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New Research Shows Long-Acting Injectable is Preferable to Pills

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Ninety percent of study participants preferred the every-two-month HIV treatment regimen over taking a daily pill.

Global HIV specialist company ViiV Healthcare presented positive 12-month findings from a SOLAR study that examined the every-two-month regimen of Cabenuva (an injectable) against the efficacy of the daily oral pill Biktarvy.

The first head-to-head Phase IIIb study of its kind, the SOLAR findings showed that doses of Cabenuva every two months achieved virologic efficacy versus the daily oral option. Additionally, 90 percent of participants who switched also preferred the long-acting regimen.

A total of 670 participants who were already virally suppressed due to Biktarvy were randomly selected to switch, with 447 participants taking the every-two-month regimen, and the other 223 remaining on the daily pill.

Forty-seven percent of participants reported always or often experiencing challenges with taking their daily pills at the beginning of the study — with worry of judgment, forgetting, or unintentionally disclosing their HIV status being among the most predominant fears.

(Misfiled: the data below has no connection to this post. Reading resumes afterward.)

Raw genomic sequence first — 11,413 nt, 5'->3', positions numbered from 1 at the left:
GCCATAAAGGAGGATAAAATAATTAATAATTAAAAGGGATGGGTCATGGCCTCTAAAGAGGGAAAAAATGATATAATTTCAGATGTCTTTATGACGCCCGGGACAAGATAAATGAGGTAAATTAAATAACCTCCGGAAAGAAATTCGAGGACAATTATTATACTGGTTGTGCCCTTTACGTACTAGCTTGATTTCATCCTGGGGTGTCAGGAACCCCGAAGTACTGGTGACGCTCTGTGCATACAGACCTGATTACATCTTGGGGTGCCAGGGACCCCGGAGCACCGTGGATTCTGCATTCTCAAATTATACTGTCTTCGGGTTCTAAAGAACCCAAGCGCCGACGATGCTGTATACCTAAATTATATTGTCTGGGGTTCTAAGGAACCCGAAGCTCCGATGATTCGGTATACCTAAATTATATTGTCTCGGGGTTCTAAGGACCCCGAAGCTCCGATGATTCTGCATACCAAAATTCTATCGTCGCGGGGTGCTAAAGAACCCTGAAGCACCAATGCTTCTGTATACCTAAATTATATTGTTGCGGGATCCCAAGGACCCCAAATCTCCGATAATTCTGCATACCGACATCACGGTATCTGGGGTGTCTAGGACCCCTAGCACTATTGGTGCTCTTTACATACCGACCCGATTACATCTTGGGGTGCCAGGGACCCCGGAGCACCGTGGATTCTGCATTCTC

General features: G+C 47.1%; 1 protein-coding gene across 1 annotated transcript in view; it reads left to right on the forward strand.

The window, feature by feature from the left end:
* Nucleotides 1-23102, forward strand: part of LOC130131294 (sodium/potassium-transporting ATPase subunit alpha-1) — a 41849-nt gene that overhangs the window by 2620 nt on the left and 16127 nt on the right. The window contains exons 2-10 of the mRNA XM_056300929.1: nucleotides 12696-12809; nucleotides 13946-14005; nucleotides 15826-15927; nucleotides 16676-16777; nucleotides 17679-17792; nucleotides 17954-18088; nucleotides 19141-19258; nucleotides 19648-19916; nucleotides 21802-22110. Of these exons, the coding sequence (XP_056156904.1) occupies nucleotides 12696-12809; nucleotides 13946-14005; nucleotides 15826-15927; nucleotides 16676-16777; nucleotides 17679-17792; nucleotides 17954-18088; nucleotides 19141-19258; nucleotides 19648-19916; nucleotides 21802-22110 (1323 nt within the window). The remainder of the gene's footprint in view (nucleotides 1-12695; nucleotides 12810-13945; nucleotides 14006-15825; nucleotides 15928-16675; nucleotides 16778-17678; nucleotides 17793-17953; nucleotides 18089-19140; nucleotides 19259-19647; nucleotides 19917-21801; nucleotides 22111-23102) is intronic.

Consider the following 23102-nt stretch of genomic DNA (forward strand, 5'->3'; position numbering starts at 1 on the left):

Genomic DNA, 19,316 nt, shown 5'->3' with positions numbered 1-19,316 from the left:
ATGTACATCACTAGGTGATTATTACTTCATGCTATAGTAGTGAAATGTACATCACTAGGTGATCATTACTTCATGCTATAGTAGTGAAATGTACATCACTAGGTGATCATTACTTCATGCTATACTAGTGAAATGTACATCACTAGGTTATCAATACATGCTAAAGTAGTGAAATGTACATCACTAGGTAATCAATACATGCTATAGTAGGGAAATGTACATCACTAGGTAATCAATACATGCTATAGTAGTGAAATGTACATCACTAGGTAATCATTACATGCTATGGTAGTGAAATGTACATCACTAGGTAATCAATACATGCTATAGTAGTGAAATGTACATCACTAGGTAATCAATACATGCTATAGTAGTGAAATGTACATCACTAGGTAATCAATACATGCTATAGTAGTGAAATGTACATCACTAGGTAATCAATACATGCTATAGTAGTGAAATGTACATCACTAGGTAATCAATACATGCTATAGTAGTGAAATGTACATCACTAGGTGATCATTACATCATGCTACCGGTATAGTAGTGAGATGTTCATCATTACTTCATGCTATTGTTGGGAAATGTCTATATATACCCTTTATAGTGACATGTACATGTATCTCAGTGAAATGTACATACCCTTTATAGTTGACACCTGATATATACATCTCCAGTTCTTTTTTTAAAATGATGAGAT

The main reasons participants preferred the long-acting regimen was less worry about remembering, convenience, not having to carry the medication on them, not having to be reminded of their status day-to-day, and not having to worry about someone accidentally finding their medications.

“There are many people living with HIV who are virally suppressed but experience challenges taking a daily oral pill, including fears of accidentally disclosing their HIV status due to discovery of their medicine,” Moti N. Ramgopal of the Midway Immunology Research Center, Fort Pierce, Florida, and principal investigator for the SOLAR study said in a statement. “These findings raise the critical reminder that healthcare providers who prescribe HIV medicines should identify and incorporate patient preferences when making treatment recommendations, in addition to standard efficacy and safety data, to ensure that people living with HIV have the best treatment option for their needs.”

Additional findings will be presented at future congresses.

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